Persepolis

Persepolis

How Satrapi Copes with the Islamic Revolution The novel, Persepolis, tells the tale of young Marjane Satrapi, who is a young girl growing up in Iran during the Islamic Revolution. In my essay I will examine how the author, Marjane Satrapi, tells her own story of growing up during the Islamic revolution through pictures. Satrapi uses pictures to depict her life as she matures first through her childhood, then through her teenager years into becoming an adult, and finally shows how she lives out her adult life and when she tries to eventually come home.

She does this in a comic book format, which there are believed to be a few reasons why she had done this. Some believe she has done this in order to provide a somewhat “comic relief” to the Iran-Iraq war. Also some believe that she was trying to make it easier to read in order to better inform people of other countrys what she had gone through growing up in Iran during this time. But who knows really, it’s possible she just felt that’s how she could best describe the horrific events of her life, through the use of art and pictures.

Satrapi wirtes the book as if she is writing an autobiography, and with any good autobiography she starts the book during the years of her childhood. She is a very quick learner and her parents learn at an early age that the way she thinks is much more advanced than the rest of the kids her age. On the very first page you can see how Satrapi uses imagery to show how the veil that all girls are forced to wear at this time is a sign a sign of evil. This is seen as a sign of evil in Satrapi’s eyes because in one of the first slides you see a picture of the class and they all look the same due to all the girls having to wear this veil.

This makes all of the them sad because of course younger kids love to express their individuality, but of course now they cant due to this cloth they must have draped over them at all times. All of the kids in school were very confused as to why they even had to wear this silly thing. Satrapi is almost poking fun at the idea of the veil when she draws the scene of all the kids in school at what it looks to be recess just playing around with their veils as if they were toys. One girl is using her veil to cover her face and she says,”Ooh!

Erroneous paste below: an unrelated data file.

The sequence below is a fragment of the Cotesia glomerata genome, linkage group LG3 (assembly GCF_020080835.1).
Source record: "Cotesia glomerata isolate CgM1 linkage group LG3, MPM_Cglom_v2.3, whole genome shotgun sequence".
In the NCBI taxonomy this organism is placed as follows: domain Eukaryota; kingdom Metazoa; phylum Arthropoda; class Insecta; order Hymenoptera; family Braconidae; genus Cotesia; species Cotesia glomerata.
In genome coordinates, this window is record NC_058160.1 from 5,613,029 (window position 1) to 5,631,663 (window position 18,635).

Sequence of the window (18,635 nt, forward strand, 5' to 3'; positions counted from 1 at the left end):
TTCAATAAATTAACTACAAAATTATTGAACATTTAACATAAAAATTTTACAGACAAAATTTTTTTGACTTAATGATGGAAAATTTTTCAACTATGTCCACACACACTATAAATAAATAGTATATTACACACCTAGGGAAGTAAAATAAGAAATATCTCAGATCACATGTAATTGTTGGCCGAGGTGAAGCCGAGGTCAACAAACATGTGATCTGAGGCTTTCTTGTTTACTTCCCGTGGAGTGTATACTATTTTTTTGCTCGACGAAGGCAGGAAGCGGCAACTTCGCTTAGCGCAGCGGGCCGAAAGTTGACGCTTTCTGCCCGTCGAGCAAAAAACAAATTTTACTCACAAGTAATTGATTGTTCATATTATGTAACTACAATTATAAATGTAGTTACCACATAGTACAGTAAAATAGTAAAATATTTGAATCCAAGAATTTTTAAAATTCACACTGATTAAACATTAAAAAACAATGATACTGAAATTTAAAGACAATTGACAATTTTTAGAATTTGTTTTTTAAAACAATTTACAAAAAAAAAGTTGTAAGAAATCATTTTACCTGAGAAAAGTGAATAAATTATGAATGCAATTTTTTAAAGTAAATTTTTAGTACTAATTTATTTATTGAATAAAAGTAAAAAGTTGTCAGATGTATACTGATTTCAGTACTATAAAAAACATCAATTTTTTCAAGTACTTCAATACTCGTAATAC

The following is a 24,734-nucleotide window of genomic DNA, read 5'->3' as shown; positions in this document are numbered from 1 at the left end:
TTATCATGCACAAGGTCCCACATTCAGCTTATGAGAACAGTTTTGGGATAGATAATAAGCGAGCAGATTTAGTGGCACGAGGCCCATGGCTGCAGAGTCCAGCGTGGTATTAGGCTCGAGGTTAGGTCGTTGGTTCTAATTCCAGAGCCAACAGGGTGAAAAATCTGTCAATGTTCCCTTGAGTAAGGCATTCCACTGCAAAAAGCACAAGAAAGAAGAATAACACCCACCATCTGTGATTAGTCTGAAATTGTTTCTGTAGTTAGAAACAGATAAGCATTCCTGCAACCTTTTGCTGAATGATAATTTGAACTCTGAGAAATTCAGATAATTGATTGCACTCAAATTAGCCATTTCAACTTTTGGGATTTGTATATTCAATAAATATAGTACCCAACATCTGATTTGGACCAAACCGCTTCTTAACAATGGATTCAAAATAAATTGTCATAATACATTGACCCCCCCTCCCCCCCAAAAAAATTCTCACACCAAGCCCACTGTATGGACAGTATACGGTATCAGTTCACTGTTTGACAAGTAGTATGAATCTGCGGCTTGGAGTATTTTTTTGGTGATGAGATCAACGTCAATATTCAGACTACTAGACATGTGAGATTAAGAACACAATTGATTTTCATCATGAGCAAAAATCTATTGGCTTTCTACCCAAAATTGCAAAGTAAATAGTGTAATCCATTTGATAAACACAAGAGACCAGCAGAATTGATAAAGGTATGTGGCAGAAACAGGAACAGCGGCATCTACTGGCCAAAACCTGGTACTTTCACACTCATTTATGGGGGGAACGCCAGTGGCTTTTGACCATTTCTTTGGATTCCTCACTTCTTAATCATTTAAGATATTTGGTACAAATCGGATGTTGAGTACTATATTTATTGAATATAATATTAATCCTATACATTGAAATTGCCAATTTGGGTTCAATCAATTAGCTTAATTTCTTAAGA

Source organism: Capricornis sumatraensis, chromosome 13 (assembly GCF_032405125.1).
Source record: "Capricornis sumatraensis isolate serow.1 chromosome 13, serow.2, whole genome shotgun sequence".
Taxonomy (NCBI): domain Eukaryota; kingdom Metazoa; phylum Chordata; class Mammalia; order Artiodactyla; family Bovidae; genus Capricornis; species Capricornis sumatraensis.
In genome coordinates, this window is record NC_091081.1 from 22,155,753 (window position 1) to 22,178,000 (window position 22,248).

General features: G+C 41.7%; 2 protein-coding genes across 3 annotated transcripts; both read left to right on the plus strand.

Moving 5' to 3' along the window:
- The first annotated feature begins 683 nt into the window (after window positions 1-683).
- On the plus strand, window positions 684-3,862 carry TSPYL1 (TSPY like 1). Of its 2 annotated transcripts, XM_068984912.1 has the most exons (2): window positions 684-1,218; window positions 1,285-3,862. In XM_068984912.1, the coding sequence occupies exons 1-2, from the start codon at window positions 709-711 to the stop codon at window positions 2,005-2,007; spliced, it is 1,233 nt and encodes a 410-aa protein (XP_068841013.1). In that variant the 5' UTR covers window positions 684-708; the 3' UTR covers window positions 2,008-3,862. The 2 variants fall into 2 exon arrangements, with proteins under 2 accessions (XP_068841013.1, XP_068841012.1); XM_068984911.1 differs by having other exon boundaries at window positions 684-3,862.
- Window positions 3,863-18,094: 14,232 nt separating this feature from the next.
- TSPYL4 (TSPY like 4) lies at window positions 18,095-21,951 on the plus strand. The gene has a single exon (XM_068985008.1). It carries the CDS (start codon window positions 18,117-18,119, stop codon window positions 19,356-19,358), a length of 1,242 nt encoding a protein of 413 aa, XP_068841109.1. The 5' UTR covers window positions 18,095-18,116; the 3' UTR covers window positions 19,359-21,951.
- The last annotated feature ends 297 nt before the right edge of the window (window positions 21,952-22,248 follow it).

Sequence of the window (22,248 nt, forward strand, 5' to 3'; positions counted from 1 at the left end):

I’m the monster of darkness”(Satrapi 3), another girl is choking another girl with her veil saying “Execution in the name of freedom”, and one other girl is ripping off her veil just because its too hot out. This scene shows how Satrapi and other kids her age were very innocent and naive when the revolution first took place. To the government and society the veil is a major religious symbol that must be taken seriously, but of course as kids they don’t really know any better so they use it as a play thing. On page seven we first learn of Satrapi’s visions that she is the last prophet.

Growing up she imagines herself as a prophet that has been brought to the earth to help people, and the one thing she wants to do is make it so that the elderly do not feel pain specifically her grandmother, who she confides in often. This is also when her visions with God are first introduced. In her very first image she is seen talking to god in her bed at night all alone. She feels guilty towards God because she told her parents that she really wanted to be a doctor when they questioned her about why she wanted to be a prophet.